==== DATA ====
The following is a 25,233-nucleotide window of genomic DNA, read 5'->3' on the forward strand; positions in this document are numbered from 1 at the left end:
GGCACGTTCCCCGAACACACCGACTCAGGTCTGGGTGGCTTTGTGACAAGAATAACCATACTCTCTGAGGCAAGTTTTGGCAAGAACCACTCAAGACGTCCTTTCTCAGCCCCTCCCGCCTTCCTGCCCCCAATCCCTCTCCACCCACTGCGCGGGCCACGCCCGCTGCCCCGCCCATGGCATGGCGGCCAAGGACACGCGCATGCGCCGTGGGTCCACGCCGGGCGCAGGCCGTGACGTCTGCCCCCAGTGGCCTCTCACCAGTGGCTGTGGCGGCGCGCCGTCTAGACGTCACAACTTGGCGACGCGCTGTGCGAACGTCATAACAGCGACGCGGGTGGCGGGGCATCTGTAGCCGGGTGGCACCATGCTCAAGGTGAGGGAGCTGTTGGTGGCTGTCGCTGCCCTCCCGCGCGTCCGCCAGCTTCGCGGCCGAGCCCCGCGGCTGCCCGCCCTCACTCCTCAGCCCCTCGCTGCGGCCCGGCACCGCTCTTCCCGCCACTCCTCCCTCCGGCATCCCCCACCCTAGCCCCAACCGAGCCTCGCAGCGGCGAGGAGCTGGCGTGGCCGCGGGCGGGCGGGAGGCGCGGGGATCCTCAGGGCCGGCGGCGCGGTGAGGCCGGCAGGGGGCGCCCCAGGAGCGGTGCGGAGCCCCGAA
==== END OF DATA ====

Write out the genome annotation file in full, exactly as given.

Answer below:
The following is a 25,233-nucleotide window of genomic DNA, read 5'->3' on the forward strand; positions in this document are numbered from 1 at the left end:
GGCACGTTCCCCGAACACACCGACTCAGGTCTGGGTGGCTTTGTGACAAGAATAACCATACTCTCTGAGGCAAGTTTTGGCAAGAACCACTCAAGACGTCCTTTCTCAGCCCCTCCCGCCTTCCTGCCCCCAATCCCTCTCCACCCACTGCGCGGGCCACGCCCGCTGCCCCGCCCATGGCATGGCGGCCAAGGACACGCGCATGCGCCGTGGGTCCACGCCGGGCGCAGGCCGTGACGTCTGCCCCCAGTGGCCTCTCACCAGTGGCTGTGGCGGCGCGCCGTCTAGACGTCACAACTTGGCGACGCGCTGTGCGAACGTCATAACAGCGACGCGGGTGGCGGGGCATCTGTAGCCGGGTGGCACCATGCTCAAGGTGAGGGAGCTGTTGGTGGCTGTCGCTGCCCTCCCGCGCGTCCGCCAGCTTCGCGGCCGAGCCCCGCGGCTGCCCGCCCTCACTCCTCAGCCCCTCGCTGCGGCCCGGCACCGCTCTTCCCGCCACTCCTCCCTCCGGCATCCCCCACCCTAGCCCCAACCGAGCCTCGCAGCGGCGAGGAGCTGGCGTGGCCGCGGGCGGGCGGGAGGCGCGGGGATCCTCAGGGCCGGCGGCGCGGTGAGGCCGGCAGGGGGCGCCCCAGGAGCGGTGCGGAGCCCCGAA